#Censorship Fail: Repressive Governments Are Scared of Social Media – UN Dispatch

Social media is incredibly scary to repressive governments because it is just about impossible to control. Many authoritarian governments even look to incredibly censored North Korea and Eritrea as role models, instead of cautionary tales. Although the US government has announced sanctions against countries that try to block Internet access, international disapproval is unlikely to sway these oppressors from their path – especially when a nation finds itself worried about popular revolution, ala Syria and Iran.

Here’s some recent example of governments’ attempts to block out the Internet – particularly in those countries where, to some extent, the proverbial cat is already out of the bag. (Once people have access to the Internet and some modicum of wealth, getting them to give it up is a lot harder – another reason North Korea and Eritrea present something of a perfect scenario to many dictatorial regimes).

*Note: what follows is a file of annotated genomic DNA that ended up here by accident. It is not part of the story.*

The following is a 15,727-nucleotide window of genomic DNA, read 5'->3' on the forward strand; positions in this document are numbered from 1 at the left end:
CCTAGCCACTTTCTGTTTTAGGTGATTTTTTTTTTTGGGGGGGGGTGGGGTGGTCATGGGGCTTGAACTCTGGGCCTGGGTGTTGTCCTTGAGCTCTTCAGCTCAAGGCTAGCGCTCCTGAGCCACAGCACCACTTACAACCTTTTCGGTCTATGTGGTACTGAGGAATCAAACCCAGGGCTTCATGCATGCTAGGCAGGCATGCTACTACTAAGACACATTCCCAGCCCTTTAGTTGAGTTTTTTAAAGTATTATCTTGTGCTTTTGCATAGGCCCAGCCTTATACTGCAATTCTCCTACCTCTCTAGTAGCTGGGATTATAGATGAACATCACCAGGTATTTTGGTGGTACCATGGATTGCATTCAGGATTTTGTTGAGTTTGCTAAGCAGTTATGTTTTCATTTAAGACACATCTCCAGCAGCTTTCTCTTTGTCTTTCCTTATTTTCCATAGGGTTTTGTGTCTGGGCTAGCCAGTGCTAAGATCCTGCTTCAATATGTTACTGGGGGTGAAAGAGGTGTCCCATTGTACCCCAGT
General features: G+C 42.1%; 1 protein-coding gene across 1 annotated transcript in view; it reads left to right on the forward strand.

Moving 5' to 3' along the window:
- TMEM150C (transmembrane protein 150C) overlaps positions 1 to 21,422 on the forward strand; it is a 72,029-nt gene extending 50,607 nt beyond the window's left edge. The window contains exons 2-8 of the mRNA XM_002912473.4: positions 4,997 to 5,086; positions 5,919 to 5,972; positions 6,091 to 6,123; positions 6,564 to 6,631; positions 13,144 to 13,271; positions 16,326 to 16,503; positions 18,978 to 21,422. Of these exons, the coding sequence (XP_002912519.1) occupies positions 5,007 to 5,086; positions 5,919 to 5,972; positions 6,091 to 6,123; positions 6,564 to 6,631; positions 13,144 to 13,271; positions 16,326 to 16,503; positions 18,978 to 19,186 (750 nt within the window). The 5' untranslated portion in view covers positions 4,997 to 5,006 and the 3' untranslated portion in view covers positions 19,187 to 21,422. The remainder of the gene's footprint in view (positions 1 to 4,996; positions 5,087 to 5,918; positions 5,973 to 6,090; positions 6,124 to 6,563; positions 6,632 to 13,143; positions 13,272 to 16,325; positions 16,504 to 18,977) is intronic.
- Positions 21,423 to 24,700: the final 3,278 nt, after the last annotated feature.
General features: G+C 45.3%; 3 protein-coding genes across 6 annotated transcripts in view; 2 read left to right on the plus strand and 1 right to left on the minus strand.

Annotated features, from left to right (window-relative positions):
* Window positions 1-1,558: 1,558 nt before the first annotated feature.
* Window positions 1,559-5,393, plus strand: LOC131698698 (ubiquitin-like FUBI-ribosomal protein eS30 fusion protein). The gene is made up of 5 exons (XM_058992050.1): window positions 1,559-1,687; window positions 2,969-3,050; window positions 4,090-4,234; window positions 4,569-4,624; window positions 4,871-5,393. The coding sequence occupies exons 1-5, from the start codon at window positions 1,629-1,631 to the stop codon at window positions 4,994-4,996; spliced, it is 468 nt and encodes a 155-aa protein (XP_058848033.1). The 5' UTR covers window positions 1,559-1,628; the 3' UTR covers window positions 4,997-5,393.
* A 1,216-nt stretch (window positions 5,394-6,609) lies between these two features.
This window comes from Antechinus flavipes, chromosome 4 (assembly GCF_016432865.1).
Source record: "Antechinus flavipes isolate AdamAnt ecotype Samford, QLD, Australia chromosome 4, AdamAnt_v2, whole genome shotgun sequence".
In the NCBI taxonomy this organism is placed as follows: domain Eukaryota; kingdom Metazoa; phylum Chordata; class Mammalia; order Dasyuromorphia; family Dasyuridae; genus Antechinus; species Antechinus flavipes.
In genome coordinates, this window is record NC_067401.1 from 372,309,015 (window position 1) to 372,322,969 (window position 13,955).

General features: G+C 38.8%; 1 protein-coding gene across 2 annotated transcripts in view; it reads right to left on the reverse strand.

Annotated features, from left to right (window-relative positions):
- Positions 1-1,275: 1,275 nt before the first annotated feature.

Although these are disturbing cases of government repression in action, I also find these cases rather heartening – mainly because government attempts to prevent Internet access rarely last very long, or work particularly well. It’s also worth pointing out that stagnant development and heavy censorship have a nasty habit of going hand-in-hand.

Read more at UN Dispatch….

2 thoughts on “#Censorship Fail: Repressive Governments Are Scared of Social Media – UN Dispatch

  1. Craig Etcheson

    Additional examples are legion, if not endless, but knowing that Cambodia is close to your heart, I would add that the Royal Government recently announced a new regulation requiring security cameras in all Internet shops. The hordes of mom and pop Internet cafe operators all responded in perfect unison, “Say what?” We’ll see how that goes.

  2. Like the KI-Media fiasco wasn’t enough. However, knowing Cambodia’s organizational abilities (or lack thereof), I doubt they’ll even attempt to enforce it. Who the hell can afford a security camera?

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